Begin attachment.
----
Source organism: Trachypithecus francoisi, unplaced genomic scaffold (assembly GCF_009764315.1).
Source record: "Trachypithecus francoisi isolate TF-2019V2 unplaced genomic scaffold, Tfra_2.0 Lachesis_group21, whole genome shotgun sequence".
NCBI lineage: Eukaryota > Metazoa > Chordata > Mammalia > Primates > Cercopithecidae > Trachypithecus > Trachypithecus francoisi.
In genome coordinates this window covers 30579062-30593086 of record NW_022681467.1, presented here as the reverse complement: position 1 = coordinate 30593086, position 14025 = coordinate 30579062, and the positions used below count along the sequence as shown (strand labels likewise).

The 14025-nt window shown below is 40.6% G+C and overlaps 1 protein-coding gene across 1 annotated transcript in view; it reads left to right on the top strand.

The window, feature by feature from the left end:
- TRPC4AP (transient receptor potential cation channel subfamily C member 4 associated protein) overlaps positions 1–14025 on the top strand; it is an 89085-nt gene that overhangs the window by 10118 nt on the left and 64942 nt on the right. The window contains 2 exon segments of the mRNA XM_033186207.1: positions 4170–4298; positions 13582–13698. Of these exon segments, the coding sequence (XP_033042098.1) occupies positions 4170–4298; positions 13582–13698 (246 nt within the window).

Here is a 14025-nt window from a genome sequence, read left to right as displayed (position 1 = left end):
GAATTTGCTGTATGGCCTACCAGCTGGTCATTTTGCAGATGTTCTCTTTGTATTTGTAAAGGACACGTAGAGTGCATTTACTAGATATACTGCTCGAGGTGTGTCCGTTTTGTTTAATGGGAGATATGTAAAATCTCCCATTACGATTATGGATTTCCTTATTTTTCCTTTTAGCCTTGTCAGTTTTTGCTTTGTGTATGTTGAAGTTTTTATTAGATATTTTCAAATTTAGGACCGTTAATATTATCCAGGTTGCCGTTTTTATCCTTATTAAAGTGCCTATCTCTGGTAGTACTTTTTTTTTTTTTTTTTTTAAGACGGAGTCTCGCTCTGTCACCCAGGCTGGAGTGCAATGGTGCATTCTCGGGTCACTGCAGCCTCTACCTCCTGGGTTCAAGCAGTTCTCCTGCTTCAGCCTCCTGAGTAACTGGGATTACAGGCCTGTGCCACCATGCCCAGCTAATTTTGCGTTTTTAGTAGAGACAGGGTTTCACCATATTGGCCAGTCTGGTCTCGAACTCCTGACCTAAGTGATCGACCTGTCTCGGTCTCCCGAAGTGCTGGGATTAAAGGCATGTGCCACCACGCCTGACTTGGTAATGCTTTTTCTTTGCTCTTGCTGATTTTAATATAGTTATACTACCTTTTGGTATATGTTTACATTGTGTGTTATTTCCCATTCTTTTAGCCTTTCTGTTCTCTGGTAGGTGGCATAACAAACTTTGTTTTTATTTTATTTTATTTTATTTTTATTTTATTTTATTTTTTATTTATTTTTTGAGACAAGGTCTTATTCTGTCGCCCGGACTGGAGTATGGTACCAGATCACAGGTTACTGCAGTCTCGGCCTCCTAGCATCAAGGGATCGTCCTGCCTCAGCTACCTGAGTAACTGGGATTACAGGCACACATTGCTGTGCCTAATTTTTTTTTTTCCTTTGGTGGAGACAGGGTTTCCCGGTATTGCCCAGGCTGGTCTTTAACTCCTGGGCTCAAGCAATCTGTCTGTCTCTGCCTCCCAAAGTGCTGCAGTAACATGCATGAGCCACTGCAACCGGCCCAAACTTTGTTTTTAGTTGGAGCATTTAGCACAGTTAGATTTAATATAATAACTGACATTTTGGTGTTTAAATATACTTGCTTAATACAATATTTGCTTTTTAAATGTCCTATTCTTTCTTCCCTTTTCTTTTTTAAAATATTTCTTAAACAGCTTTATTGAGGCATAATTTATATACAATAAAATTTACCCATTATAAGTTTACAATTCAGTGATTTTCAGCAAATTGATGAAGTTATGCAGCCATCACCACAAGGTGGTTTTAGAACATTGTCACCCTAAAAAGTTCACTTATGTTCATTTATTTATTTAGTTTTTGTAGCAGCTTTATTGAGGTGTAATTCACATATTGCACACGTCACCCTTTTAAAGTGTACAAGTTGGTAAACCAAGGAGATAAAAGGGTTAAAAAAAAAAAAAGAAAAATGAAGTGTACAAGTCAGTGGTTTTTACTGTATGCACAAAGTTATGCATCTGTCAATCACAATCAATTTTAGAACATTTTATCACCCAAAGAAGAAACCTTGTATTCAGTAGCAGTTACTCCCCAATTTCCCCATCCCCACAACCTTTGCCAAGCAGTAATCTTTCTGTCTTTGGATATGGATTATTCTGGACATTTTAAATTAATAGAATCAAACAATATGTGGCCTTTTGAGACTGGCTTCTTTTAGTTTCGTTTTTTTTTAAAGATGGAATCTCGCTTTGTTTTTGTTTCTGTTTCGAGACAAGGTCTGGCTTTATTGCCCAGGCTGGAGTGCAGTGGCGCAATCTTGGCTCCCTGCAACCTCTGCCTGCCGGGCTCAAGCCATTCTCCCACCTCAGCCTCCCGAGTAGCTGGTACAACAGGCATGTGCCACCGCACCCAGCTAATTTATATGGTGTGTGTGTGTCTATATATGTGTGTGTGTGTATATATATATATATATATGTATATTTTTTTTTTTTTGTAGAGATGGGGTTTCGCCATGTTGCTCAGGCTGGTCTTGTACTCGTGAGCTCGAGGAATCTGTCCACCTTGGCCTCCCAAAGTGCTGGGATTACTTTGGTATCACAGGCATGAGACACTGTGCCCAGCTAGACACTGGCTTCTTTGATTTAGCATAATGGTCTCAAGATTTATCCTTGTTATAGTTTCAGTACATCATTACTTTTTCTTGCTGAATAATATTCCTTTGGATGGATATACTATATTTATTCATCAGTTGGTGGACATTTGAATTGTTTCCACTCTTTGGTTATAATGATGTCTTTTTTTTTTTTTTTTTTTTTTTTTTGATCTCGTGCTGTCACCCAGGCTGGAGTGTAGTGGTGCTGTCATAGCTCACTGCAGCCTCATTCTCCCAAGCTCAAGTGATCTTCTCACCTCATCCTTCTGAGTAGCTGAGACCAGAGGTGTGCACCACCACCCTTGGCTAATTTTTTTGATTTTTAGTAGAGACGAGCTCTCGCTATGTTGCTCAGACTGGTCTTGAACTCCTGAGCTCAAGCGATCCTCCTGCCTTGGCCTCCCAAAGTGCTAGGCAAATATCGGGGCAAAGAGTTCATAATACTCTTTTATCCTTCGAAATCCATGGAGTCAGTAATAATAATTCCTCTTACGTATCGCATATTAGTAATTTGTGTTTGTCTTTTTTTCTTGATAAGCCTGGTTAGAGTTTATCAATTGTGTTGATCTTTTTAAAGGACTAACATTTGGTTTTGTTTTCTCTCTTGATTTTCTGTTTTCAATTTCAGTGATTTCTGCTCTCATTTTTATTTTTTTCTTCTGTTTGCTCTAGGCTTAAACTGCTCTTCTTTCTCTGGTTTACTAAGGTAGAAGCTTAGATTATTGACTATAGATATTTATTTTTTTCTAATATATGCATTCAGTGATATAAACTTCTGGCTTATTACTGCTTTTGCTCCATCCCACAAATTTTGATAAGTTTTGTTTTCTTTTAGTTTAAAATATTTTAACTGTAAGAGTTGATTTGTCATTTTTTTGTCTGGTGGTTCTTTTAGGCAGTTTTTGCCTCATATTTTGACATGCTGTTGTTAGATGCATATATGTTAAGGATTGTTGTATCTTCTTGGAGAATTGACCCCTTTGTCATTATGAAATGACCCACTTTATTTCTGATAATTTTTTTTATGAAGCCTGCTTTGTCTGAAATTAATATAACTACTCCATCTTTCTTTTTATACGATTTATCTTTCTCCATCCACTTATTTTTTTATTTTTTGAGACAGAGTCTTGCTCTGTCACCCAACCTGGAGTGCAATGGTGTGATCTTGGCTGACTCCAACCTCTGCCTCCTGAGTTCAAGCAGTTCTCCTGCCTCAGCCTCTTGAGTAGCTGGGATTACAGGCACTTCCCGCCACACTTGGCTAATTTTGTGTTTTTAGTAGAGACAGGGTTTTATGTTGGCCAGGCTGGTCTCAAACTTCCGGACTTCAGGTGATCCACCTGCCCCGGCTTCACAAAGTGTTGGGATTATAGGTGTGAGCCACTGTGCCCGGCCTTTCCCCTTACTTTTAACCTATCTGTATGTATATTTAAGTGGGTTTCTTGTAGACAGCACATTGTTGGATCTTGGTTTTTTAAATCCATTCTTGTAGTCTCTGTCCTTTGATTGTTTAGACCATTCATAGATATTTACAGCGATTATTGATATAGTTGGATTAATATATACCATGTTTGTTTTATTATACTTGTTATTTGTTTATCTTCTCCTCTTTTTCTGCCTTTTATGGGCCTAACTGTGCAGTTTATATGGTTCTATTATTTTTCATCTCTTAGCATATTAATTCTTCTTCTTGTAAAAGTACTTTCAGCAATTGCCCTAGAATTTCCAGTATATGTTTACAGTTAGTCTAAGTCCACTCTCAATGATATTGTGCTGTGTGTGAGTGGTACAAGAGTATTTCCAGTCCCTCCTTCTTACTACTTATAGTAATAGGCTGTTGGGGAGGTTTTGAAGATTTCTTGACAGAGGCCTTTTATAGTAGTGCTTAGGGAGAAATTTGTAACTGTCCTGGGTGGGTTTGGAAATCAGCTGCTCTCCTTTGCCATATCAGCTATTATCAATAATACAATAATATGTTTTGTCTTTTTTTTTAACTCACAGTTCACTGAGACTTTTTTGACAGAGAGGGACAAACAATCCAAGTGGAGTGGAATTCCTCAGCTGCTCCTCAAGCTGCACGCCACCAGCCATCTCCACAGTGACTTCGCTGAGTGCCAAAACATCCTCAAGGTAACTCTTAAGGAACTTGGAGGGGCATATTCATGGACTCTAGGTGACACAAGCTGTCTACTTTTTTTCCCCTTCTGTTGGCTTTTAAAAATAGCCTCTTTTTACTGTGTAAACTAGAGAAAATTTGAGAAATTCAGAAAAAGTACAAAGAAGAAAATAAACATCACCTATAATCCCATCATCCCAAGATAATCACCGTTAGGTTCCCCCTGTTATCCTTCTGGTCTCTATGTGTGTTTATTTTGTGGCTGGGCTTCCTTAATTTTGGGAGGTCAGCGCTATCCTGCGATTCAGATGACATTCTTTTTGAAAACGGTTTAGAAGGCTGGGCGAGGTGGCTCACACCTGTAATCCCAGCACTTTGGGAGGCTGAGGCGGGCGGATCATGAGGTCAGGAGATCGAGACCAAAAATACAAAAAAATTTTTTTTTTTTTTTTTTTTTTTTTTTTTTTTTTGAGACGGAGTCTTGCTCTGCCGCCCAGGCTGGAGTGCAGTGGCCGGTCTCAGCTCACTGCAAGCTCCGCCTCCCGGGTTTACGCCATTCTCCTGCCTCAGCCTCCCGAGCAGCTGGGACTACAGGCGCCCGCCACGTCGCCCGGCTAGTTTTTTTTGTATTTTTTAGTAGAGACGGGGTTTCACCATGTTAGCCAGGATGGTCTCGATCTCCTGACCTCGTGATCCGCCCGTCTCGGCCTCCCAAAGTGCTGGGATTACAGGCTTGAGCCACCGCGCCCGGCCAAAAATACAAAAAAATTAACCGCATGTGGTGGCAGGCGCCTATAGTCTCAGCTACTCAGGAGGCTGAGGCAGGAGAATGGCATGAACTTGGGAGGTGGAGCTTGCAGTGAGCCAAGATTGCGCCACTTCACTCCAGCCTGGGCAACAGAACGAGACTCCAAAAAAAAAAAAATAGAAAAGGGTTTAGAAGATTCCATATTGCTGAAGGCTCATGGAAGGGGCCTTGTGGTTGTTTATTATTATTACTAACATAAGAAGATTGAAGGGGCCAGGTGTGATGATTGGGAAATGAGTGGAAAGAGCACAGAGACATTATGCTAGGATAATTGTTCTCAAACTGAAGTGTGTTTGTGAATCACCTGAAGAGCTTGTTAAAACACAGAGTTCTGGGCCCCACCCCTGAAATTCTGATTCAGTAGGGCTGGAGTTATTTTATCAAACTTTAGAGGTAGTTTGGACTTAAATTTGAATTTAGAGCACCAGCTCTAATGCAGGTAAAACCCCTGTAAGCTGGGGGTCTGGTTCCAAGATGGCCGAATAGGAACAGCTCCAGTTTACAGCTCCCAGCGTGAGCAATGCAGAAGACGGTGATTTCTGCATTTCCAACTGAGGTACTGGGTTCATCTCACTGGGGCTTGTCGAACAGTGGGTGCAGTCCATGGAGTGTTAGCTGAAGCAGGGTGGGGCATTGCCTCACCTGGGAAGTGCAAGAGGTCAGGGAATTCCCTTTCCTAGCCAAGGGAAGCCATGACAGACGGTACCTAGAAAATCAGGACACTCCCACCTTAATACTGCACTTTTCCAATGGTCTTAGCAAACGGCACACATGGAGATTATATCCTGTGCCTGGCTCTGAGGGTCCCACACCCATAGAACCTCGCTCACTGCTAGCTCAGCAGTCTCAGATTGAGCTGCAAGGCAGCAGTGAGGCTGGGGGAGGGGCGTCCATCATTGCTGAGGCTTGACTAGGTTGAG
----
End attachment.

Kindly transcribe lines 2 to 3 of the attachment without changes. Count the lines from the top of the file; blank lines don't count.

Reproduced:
Source record: "Trachypithecus francoisi isolate TF-2019V2 unplaced genomic scaffold, Tfra_2.0 Lachesis_group21, whole genome shotgun sequence".
NCBI lineage: Eukaryota > Metazoa > Chordata > Mammalia > Primates > Cercopithecidae > Trachypithecus > Trachypithecus francoisi.